2021 Covers & Artwork

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December 2021, Vol. 133, Issue 6

This month’s cover art depicts the rapid patient throughput from arrival to the ambulatory facility to discharge home after day case or same-day surgery. Ambulatory surgical care continues to expand and has become the fastest growing segment of the health care industry. Ambulatory surgery is associated with improved postoperative outcomes and lower health care costs. It allows patient-centered care with enhanced recovery in the comfort of the patient’s home. Overall, outpatient surgery, particularly in an ambulatory surgery center, helps meet the triple aim of health care: patient satisfaction, population health, and value. This ambulatory anesthesia¬–themed issue of Anesthesia & Analgesia presents topics such as patient selection, anesthetic management, post-discharge care, and expansion of ambulatory surgery and anesthesia in low- and middle-income countries. It emphasizes the critical role anesthesiologists can play in improving perioperative care and the safety of patients undergoing ambulatory surgery.
Girish P. Joshi

Cover art composed by
Naveen Nathan, MD

November 2021, Vol. 133, Issue 5

Management of the pediatric cardiac surgical patient is complex. Much like the cover art this month inspires the notion that anesthesia is both art and science, there are many practices in pediatric cardiac anesthesiology that are well accepted but are more influenced by the art of anesthetic management than by direct scientific evidence. Multi-institutional databases, such as the Society of Thoracic Surgeons Congenital Heart Surgery Database, allow centers all over the world to collaborate and share information about quality, common practice, and outcomes that can help reveal associations between management and risk of certain outcomes. The pediatric cardiac surgical population has benefitted greatly from multi-institutional collaboration, since the volume at any one given center would make such outcomes research difficult, and prospective trials are impeded by the ability to control the multitude of factors that may be related to outcomes. In a field so focused on technical surgical outcomes, it can be easily lost that there is a great deal related to the final outcome that begins with intraoperative management. While the threshold for transfusion often receives the most attention, the target for transfusion is an important consideration for the anesthesiologist, and this article reveals how the post-operative hematocrit is associated with morbidity and mortality.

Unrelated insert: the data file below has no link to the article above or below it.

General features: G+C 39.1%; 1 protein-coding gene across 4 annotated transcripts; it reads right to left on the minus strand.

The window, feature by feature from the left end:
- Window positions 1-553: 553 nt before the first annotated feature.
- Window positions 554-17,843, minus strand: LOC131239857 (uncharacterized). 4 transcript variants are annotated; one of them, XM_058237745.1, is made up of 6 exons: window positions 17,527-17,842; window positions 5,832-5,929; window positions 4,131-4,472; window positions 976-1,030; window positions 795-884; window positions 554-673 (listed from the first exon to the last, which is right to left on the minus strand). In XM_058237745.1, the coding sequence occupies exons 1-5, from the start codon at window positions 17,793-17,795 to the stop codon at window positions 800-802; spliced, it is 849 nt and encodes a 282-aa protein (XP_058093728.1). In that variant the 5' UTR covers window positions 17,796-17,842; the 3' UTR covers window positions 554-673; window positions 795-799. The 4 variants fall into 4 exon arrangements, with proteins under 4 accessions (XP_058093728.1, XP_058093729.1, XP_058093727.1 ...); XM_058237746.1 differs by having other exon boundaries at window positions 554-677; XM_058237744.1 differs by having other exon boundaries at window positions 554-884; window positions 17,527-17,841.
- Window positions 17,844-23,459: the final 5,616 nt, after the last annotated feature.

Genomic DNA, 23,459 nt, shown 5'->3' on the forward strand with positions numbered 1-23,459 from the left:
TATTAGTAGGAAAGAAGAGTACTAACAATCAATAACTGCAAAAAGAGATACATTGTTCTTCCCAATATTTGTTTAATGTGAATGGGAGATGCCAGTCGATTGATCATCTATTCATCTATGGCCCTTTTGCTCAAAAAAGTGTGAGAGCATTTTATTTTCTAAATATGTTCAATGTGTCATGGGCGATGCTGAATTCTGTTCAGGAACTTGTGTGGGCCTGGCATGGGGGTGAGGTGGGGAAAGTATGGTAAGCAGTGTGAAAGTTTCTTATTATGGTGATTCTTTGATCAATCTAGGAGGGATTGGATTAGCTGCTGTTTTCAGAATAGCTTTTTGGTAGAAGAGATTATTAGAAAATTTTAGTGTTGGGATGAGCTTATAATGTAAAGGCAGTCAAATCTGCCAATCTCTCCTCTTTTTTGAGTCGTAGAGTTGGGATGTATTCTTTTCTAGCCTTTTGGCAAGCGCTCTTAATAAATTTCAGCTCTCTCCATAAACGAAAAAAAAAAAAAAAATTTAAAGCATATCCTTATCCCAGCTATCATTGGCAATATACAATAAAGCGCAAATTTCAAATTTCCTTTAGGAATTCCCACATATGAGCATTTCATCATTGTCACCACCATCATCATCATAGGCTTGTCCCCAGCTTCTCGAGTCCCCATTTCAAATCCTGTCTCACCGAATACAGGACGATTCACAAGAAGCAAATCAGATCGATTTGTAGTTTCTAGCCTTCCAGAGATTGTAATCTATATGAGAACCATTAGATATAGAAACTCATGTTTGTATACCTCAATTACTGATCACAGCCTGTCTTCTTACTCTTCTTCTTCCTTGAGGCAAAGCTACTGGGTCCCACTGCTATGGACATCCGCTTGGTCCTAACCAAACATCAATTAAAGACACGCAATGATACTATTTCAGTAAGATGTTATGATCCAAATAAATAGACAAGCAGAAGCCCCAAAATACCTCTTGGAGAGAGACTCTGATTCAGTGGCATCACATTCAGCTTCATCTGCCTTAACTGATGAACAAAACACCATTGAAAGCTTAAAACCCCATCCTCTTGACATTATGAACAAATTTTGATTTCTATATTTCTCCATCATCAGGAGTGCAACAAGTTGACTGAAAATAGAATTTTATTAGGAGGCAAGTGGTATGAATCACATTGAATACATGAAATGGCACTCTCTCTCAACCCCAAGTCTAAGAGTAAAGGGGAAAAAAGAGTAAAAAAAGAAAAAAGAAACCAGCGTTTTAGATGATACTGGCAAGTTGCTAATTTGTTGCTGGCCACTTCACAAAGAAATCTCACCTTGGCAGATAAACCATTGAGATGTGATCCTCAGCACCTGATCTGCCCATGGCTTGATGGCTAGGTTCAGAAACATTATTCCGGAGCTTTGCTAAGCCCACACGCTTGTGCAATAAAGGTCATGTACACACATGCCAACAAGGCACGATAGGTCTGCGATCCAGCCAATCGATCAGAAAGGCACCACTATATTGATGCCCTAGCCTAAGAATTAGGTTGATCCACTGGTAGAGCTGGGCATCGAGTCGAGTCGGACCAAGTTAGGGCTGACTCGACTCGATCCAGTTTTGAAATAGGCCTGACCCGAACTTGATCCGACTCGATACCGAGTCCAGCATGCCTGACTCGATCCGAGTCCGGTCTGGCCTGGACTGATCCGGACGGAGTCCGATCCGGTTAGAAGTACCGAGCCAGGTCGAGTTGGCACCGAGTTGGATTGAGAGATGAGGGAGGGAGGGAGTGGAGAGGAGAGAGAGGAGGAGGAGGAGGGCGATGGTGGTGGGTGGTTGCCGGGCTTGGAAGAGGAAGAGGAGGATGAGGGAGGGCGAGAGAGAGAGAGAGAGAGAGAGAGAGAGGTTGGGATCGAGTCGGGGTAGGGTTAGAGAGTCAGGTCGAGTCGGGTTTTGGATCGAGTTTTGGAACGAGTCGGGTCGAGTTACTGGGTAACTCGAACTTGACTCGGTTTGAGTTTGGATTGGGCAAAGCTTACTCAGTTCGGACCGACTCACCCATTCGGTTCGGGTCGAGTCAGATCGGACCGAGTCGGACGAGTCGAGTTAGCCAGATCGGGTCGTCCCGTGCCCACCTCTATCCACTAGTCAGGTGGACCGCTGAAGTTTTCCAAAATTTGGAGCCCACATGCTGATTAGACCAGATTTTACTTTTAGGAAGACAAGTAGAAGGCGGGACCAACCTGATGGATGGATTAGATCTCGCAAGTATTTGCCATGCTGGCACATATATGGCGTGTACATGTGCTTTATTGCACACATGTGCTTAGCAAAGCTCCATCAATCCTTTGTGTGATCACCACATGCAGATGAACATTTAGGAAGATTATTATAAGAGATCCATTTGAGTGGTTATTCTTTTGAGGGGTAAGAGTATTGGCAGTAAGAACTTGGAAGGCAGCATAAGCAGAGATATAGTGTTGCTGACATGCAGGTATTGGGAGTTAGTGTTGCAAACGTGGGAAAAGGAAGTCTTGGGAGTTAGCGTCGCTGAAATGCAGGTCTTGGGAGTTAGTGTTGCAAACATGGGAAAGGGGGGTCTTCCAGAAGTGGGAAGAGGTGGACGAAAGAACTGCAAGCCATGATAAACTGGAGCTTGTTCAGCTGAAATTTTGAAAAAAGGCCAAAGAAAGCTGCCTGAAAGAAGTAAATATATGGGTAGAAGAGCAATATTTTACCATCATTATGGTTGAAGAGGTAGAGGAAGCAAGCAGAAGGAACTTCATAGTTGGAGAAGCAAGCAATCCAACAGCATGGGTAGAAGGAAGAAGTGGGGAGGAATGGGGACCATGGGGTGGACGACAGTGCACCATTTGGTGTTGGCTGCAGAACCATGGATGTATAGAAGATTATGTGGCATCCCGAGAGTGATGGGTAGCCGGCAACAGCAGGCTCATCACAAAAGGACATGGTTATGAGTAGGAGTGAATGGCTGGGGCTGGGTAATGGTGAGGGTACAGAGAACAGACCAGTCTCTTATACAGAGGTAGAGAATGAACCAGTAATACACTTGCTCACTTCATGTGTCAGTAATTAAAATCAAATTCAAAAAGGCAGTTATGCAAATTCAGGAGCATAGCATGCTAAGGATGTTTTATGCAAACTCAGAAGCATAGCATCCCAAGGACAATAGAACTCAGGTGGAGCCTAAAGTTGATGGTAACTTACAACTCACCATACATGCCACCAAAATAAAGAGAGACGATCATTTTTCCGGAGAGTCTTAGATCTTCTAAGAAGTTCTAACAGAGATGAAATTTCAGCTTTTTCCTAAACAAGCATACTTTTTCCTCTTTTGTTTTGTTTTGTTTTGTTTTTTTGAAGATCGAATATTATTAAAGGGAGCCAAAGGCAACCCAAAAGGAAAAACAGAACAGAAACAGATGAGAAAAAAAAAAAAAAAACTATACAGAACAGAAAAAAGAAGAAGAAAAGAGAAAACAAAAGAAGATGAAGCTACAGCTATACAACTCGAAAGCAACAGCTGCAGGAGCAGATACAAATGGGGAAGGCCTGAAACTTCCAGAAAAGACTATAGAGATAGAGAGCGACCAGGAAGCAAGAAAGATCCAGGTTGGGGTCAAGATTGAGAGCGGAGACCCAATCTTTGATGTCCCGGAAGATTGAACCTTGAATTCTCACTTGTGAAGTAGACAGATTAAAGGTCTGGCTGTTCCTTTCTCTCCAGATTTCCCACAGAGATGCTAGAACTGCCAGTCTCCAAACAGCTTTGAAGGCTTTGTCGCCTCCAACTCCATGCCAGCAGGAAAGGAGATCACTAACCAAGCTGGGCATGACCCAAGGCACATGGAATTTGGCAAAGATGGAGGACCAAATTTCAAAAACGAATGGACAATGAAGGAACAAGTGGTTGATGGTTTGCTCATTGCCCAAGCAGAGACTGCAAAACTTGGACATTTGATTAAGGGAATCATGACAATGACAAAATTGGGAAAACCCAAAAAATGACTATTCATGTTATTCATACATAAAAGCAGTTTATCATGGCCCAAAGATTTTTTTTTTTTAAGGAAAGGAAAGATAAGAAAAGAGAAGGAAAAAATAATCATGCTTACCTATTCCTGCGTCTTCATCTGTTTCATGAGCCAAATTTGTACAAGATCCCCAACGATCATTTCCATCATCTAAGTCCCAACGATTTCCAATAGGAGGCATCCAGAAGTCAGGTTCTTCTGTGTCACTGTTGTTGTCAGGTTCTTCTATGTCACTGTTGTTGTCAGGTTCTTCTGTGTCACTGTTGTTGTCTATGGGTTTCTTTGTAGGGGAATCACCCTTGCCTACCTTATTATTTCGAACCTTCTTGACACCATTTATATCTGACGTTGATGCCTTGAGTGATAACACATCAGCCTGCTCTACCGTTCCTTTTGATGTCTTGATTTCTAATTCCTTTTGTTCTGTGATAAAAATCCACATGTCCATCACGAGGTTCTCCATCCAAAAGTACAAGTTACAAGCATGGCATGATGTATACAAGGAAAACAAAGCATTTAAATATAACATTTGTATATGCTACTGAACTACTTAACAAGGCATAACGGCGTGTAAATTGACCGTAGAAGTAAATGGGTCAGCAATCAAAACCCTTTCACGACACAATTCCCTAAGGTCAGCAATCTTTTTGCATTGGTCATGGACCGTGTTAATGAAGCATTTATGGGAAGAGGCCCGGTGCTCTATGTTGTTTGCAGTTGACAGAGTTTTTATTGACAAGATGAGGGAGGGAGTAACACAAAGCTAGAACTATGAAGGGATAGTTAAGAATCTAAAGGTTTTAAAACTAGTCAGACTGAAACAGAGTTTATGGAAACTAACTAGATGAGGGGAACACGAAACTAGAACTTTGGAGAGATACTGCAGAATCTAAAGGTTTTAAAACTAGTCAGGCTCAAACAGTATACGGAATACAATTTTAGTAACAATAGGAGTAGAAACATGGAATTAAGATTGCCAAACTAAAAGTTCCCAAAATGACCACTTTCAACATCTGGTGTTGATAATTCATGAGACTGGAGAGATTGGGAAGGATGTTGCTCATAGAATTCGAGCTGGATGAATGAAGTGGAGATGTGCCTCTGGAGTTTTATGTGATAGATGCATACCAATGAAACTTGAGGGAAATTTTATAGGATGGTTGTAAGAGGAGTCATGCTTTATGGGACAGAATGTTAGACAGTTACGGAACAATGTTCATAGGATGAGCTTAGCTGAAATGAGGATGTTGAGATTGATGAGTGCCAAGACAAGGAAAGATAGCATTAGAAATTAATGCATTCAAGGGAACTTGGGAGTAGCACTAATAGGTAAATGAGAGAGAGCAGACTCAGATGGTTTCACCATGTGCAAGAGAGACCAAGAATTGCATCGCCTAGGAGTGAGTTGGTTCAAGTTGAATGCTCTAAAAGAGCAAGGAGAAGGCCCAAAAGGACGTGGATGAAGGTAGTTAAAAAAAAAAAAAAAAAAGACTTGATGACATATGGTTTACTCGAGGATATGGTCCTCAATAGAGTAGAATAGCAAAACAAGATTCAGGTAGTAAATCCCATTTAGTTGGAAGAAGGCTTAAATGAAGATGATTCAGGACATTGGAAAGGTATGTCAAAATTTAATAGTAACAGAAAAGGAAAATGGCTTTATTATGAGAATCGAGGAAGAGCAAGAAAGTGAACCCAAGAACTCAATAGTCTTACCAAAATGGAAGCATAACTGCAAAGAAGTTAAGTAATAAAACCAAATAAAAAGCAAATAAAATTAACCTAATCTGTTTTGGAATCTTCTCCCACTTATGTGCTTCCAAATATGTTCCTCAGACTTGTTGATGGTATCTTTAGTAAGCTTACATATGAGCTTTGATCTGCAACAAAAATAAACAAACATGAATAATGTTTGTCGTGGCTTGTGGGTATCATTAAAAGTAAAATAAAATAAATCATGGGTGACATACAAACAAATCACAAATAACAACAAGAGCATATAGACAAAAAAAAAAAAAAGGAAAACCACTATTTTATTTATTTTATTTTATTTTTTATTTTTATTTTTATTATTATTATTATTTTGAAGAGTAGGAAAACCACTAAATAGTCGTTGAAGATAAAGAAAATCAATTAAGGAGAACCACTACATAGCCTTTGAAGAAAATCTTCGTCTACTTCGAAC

Justin B. Long, Branden M. Engorn, Kevin D. Hill, Liqi Feng, Karen Chiswell, Marshall L. Jacobs, Jeffrey P. Jacobs, and Dheeraj Goswami

Justin Bradley Long
Cover art composed by
Naveen Nathan, MD
Cover Editor and Illustrator

October 2021, Vol. 133, Issue 4

This month's cover depicts the most commonly used halogenated anesthetics and nitrous oxide as contributors to greenhouse gas (GHG) emissions to the atmosphere. Due to minimal metabolism in vivo, all of these agents, to quite varying degrees, have been shown to be GHGs due to their ability to reduce outgoing thermal radiation from leaving the Earth's atmosphere into space. In addition, some of the agents used today, such as isoflurane, nitrous oxide, and halothane, have been shown to be ozone depleting by catalytic reactions in the atmosphere due to the elements present in them. Interestingly, over the past decade or so, due to a decrease in use of chlorofluorocarbons in aerosols, nitrous oxide has become the leading cause of ozone depletion as a substance emitted by humans. Although the most significant GHG remains carbon dioxide, anesthetic agents contribute to the GHG effect. This issue of Anesthesia & Analgesia highlights the impact of the use of both inhaled and intravenous anesthetics on the environment.